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Pelvic Inflammatory Disease Causes and Risk Factors

MEDICAL ENCYCLOPEDIA 
Pelvic Inflammatory Disease Causes and Risk Factors
Pelvic inflammatory disease
Causes and Risk Factors
Symptoms
Diagnosis
Treatment

What causes pelvic inflammatory disease?
In general, pelvic inflammatory disease (PID) occurs when bacteria spread from the vagina to the Fallopian tubes, ovaries, and/or uterus. Many different kinds of germs or bacteria can cause PID, but many cases are associated with gonorrhea and chlamydia, two very common bacterial sexually transmitted infections (STIs). Nonetheless, even normal bacteria found in the vagina and on the cervix can sometimes cause PID. Bacteria can further enter the body after the following gynecological procedures:

  • childbirth
  • endometrial biopsy
  • insertion of an intrauterine device (IUD)
  • medical abortion
  • miscarriage

Risk factors
A number of factors may increase risk of developing pelvic inflammatory disease. For example, PID is more common among teenage than adult women. And some forms of contraception may affect your risk of developing pelvic inflammatory disease including:

Age – Women who are sexually active and younger than 25 years old are more likely to develop PID.

Birth control pills - Birth control pills are thought to sometimes allow easier access to tissue where bacteria may grow. However, birth control pills can also stimulate the body to produce a thicker cervical mucus, which makes it more difficult for bacteria to reach the upper genital tract.

Contraception – Consistent use of non-barrier contraceptives (IUD, birth control pills, etc.) puts you at great risk of developing PID. Likewise, women who consistently use condoms reduce risk for PID.

Douching - Douching regularly upsets the balance of bacteria in the vagina and can push germs into the uterus, ovaries, and tubes to cause infection. Douching can also hide the signs of an infection.

Ethnicity – PID is more common among African-American and Hispanic women.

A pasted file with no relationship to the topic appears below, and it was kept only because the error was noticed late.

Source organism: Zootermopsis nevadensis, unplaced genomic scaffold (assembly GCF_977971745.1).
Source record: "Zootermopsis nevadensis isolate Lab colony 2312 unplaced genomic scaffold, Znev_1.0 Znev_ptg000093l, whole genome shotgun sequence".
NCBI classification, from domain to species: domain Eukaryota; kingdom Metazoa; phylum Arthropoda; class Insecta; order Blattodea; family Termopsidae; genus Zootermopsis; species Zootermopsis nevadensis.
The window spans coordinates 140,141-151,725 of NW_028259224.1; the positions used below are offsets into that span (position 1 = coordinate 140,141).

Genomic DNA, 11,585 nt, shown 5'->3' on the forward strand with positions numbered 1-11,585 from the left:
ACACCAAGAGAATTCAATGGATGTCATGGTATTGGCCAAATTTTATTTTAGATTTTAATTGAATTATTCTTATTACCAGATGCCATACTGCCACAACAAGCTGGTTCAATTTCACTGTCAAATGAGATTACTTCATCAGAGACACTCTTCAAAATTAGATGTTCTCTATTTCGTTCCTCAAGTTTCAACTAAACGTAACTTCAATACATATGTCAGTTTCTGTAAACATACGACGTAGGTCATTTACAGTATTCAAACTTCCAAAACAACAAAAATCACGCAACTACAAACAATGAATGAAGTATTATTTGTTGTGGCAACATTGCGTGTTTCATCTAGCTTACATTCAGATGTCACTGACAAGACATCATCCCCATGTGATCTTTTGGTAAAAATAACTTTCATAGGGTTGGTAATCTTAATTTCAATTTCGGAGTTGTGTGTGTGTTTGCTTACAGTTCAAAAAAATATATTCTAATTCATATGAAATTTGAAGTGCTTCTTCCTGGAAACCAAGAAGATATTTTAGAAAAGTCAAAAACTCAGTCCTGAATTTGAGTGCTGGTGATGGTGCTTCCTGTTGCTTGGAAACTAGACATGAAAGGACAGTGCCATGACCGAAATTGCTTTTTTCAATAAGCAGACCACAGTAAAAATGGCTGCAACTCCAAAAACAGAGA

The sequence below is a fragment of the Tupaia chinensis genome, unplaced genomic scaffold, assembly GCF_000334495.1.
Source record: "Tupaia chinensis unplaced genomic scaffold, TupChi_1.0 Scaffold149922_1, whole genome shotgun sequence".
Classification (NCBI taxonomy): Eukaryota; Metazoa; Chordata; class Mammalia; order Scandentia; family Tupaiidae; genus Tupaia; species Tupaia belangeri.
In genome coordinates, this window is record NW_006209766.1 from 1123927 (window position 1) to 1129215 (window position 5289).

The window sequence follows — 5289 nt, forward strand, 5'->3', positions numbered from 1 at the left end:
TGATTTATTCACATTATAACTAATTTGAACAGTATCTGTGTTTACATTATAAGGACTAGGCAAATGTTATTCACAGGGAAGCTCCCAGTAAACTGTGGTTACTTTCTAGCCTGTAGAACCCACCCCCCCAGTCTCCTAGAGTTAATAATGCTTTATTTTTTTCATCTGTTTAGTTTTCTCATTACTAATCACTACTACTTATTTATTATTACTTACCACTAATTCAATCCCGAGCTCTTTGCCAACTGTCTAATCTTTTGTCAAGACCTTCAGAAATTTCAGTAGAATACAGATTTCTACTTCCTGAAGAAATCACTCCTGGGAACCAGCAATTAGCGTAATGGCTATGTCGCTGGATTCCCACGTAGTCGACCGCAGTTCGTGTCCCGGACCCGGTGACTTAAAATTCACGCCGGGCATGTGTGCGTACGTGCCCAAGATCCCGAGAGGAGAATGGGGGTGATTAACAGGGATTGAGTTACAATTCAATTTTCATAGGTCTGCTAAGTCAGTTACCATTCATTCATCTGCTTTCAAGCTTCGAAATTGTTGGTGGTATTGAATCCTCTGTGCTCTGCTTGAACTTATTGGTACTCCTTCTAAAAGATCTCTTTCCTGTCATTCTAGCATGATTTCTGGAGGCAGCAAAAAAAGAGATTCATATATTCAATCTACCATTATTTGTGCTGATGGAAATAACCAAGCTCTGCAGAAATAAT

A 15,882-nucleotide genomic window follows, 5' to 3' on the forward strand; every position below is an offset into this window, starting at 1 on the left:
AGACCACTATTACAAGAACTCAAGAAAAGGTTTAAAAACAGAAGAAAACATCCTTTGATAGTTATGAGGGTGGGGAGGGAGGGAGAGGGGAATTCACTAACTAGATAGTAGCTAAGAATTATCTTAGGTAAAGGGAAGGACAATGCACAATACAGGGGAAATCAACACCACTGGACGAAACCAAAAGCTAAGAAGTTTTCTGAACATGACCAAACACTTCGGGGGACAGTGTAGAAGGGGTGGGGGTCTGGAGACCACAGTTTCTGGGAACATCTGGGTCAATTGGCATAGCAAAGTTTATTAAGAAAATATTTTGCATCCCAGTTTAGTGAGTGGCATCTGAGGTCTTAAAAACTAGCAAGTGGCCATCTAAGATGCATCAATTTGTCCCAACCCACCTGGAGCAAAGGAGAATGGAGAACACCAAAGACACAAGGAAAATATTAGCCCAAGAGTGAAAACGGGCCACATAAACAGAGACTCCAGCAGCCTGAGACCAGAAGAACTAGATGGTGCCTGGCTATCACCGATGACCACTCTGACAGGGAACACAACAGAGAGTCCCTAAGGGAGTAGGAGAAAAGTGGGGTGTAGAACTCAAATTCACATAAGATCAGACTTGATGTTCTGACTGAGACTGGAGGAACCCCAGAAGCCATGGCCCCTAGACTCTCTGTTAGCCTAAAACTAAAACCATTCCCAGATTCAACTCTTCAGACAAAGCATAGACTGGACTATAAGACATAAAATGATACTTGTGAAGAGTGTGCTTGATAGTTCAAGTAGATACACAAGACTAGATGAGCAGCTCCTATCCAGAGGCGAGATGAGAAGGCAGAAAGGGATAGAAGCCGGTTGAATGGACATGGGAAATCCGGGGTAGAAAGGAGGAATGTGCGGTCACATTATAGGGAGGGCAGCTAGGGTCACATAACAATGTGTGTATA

Intrauterine device (IUD) - A contraceptive intrauterine device (IUD) may increase risk of PID. However, you're less likely to develop PID if you're tested and treated for any infections before getting an IUD.

Medical history – You are more likely to be diagnosed with PID if you have a history of pelvic inflammatory disease or any sexually transmitted disease.

Medical procedures – Women who undergo gyneoclogical procedure are more at risk of bacteria entering the reproductive tract. IUD insertion, childbirth, miscarriage, abortion or endometrial biopsy all increase risks of PID.

Sexual activity - Unsafe sexual practices such as unprotected sex with one or more partners can increase the likelihood of acquiring a sexually transmitted disease (STD) and thereby increases risk of pelvic inflammatory disease.

Pelvic inflammatory disease occurs as a result of infection. It is important that women avoid or immediately treat symptoms of PID because the disease can result in infertility or ectopic pregnancy. But how can you be sure that you are experiencing pelvic inflammatory disease? Learn to identify the symptoms of PID by reading the next section on symptoms of pelvic inflammatory disease here.

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Tags: sexually transmitted disease, Birth Control Pills, medical procedures, sexual activity, sexually active, unprotected sex, fallopian tubes, Contraception, Birth Control, Infertility, adult women, infections, Childbirth, bacterial, Pregnancy, infection, procedure, access to, gonorrhea, symptoms
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